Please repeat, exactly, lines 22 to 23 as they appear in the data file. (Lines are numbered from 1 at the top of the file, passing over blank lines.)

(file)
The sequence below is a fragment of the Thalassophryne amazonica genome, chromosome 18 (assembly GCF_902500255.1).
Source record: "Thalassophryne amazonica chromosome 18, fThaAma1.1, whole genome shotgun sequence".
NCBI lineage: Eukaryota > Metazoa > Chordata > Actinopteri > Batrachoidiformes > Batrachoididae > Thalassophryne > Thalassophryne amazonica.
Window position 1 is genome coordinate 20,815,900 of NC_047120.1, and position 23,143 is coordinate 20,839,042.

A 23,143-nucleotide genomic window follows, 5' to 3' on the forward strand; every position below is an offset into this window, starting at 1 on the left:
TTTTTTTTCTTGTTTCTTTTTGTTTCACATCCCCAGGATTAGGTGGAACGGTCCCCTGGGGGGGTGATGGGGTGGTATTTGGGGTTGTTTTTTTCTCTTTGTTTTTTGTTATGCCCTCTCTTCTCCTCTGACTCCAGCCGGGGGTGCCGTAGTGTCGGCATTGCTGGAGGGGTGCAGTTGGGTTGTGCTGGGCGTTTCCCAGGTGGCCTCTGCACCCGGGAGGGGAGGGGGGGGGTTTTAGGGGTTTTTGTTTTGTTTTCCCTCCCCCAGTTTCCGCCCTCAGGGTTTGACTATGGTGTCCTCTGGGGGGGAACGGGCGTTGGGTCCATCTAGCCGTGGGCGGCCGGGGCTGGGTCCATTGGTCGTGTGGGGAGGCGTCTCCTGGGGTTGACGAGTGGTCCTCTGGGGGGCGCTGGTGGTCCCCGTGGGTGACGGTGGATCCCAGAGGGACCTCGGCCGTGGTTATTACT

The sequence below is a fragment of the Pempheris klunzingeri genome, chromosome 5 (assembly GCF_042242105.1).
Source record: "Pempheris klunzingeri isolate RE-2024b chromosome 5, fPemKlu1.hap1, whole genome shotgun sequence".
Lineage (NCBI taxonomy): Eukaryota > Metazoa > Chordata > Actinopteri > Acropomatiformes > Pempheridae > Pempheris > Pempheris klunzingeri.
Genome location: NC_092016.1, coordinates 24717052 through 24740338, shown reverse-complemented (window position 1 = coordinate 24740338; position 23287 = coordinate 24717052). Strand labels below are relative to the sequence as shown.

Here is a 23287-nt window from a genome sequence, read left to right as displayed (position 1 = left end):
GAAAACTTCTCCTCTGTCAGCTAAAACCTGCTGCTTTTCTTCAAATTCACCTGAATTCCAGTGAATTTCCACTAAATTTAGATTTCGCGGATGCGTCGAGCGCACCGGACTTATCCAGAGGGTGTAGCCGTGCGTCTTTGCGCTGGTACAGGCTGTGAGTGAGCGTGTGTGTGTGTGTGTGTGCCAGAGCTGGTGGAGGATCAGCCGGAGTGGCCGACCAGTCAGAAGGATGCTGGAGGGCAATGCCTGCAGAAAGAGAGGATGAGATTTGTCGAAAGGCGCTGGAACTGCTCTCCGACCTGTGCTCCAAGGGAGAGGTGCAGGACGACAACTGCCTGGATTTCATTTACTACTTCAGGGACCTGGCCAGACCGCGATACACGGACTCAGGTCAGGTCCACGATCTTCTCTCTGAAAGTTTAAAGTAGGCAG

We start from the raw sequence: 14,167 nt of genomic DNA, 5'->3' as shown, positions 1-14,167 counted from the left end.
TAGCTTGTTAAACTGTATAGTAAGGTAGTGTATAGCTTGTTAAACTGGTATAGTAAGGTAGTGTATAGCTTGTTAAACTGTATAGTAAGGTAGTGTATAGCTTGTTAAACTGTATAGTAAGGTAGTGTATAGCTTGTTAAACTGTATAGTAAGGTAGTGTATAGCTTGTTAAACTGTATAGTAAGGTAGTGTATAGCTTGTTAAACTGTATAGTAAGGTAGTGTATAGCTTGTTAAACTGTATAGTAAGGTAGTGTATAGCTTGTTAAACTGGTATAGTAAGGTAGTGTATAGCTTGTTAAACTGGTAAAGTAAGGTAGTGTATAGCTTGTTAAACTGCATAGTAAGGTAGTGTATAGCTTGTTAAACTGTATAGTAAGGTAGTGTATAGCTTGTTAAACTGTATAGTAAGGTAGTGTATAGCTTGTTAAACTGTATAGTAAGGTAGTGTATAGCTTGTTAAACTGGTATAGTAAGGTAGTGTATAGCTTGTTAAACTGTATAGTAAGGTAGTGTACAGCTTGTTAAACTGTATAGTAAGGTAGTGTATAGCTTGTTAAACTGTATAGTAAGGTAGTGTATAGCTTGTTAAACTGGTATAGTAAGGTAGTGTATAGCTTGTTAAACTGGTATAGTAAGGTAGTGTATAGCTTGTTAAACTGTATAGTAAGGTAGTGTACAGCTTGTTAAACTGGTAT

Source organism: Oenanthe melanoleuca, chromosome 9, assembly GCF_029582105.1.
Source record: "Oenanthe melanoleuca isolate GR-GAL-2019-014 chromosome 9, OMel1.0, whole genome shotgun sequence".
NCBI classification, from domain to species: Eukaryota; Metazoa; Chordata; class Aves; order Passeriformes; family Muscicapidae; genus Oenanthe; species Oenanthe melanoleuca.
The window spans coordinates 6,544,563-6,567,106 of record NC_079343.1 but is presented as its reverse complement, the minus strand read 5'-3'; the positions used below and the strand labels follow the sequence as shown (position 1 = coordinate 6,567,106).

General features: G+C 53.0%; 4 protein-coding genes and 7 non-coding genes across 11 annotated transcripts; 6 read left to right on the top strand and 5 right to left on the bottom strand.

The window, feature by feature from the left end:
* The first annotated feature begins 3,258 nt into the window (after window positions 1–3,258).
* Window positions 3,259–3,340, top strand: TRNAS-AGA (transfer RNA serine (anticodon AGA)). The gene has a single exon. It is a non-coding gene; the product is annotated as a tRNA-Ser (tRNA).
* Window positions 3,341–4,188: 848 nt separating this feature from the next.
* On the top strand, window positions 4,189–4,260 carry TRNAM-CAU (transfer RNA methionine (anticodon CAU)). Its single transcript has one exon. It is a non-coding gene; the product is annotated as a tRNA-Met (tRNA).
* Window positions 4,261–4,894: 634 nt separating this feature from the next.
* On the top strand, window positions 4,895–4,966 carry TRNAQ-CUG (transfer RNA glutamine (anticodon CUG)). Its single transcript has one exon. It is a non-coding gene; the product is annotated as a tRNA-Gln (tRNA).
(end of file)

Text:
* Window positions 3,259–3,340, top strand: TRNAS-AGA (transfer RNA serine (anticodon AGA)). The gene has a single exon. It is a non-coding gene; the product is annotated as a tRNA-Ser (tRNA).
* Window positions 3,341–4,188: 848 nt separating this feature from the next.